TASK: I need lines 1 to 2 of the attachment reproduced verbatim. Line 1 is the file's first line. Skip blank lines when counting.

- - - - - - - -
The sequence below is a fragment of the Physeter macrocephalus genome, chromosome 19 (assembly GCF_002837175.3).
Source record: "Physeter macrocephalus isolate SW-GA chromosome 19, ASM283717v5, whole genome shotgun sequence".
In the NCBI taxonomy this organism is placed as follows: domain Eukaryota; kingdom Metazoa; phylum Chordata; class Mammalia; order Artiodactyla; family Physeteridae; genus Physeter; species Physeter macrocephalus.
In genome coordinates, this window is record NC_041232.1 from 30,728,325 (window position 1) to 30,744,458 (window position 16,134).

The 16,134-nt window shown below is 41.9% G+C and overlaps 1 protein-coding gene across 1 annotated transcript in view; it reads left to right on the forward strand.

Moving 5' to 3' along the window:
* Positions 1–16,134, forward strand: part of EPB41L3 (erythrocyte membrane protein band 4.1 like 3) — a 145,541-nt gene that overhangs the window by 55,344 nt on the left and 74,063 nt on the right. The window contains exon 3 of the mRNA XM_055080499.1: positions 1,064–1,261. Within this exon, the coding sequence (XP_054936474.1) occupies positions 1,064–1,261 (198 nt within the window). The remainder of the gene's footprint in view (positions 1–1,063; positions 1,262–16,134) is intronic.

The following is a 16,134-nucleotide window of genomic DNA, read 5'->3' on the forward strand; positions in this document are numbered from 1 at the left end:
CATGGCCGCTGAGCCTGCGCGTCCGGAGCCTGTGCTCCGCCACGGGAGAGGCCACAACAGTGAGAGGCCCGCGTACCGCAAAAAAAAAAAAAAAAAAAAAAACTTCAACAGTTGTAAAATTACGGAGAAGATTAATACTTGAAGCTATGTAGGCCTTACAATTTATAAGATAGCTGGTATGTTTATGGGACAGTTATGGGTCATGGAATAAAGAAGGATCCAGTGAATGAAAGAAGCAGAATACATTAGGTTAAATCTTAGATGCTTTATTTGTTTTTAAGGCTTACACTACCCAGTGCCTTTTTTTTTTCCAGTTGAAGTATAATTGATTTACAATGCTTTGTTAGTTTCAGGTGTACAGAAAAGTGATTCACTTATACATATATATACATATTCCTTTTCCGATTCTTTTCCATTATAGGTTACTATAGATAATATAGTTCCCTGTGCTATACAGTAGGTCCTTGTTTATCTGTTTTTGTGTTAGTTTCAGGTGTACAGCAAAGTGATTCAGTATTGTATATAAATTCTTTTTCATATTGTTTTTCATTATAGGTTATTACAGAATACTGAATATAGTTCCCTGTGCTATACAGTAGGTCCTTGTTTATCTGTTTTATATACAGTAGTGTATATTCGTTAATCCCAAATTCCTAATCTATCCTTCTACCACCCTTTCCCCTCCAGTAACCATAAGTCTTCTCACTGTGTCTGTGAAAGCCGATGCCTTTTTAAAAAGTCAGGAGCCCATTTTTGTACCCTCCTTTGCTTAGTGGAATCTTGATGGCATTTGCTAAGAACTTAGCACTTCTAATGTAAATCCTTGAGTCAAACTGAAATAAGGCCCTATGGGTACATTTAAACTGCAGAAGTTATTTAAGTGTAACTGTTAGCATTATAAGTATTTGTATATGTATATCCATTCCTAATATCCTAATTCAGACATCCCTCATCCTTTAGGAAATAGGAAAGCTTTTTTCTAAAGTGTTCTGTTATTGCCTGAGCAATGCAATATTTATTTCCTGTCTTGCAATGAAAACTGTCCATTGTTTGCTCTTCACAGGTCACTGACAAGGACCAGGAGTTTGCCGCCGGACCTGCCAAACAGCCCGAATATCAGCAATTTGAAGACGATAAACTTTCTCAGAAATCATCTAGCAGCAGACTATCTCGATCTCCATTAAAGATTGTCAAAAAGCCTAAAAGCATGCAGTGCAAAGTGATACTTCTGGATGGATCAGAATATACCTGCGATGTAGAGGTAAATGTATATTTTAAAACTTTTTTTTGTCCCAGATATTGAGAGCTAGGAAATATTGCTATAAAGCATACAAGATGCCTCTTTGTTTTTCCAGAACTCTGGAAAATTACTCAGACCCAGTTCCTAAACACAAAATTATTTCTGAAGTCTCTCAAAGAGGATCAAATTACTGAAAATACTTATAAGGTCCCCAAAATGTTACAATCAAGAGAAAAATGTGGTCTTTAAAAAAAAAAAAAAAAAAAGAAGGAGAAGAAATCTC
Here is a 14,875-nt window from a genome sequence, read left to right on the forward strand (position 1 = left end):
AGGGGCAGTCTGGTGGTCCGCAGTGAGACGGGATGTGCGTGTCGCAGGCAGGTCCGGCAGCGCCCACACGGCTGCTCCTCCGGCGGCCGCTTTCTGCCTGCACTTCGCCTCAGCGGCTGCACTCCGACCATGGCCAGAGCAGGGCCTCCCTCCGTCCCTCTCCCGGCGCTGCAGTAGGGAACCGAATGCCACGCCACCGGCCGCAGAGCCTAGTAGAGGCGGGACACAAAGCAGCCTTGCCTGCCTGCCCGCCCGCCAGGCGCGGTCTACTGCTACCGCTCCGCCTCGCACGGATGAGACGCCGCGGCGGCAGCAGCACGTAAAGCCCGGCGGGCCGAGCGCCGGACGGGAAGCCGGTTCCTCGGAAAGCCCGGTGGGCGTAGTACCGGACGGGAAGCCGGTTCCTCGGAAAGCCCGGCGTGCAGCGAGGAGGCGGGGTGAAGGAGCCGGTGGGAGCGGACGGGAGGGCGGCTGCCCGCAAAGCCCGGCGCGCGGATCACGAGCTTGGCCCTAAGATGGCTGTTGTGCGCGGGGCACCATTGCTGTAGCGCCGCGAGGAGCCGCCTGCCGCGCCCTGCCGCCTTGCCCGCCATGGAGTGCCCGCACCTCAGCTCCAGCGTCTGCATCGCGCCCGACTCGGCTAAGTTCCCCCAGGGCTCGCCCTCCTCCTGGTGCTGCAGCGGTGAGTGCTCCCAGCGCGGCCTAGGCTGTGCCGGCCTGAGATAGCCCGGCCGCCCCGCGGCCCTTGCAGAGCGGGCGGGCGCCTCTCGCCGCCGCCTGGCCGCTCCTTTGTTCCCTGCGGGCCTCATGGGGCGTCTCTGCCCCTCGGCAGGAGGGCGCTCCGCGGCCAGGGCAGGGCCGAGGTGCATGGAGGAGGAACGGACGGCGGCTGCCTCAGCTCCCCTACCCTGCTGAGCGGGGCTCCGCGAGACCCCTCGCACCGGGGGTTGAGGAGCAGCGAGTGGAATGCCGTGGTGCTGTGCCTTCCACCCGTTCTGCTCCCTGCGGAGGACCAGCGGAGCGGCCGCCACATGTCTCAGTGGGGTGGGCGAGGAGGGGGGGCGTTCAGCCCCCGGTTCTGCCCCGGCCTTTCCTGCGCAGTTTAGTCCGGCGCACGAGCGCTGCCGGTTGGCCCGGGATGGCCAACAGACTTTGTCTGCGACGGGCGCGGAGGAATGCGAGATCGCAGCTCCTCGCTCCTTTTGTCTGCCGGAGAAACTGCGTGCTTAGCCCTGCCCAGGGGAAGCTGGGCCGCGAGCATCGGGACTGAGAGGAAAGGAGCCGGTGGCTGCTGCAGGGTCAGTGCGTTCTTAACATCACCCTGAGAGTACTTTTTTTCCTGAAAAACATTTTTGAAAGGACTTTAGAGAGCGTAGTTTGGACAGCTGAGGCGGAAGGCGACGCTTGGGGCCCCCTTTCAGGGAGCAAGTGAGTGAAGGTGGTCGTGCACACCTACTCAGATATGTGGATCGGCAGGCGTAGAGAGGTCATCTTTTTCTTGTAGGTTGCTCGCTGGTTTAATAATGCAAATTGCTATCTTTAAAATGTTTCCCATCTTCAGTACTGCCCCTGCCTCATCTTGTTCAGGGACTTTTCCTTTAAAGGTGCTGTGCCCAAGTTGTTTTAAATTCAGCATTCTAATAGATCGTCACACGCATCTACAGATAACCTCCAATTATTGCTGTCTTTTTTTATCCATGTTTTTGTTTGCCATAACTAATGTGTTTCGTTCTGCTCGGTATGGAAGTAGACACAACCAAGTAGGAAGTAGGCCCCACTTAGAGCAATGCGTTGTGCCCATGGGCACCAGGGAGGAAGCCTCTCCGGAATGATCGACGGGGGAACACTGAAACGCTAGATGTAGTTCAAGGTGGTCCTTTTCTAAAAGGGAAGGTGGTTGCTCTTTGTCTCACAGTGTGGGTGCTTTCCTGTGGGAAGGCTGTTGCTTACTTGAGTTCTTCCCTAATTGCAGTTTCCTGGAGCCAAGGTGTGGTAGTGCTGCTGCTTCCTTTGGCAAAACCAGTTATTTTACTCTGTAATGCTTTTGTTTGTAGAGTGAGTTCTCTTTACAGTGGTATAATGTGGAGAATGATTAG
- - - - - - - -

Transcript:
The sequence below is a fragment of the Physeter macrocephalus genome, chromosome 19 (assembly GCF_002837175.3).
Source record: "Physeter macrocephalus isolate SW-GA chromosome 19, ASM283717v5, whole genome shotgun sequence".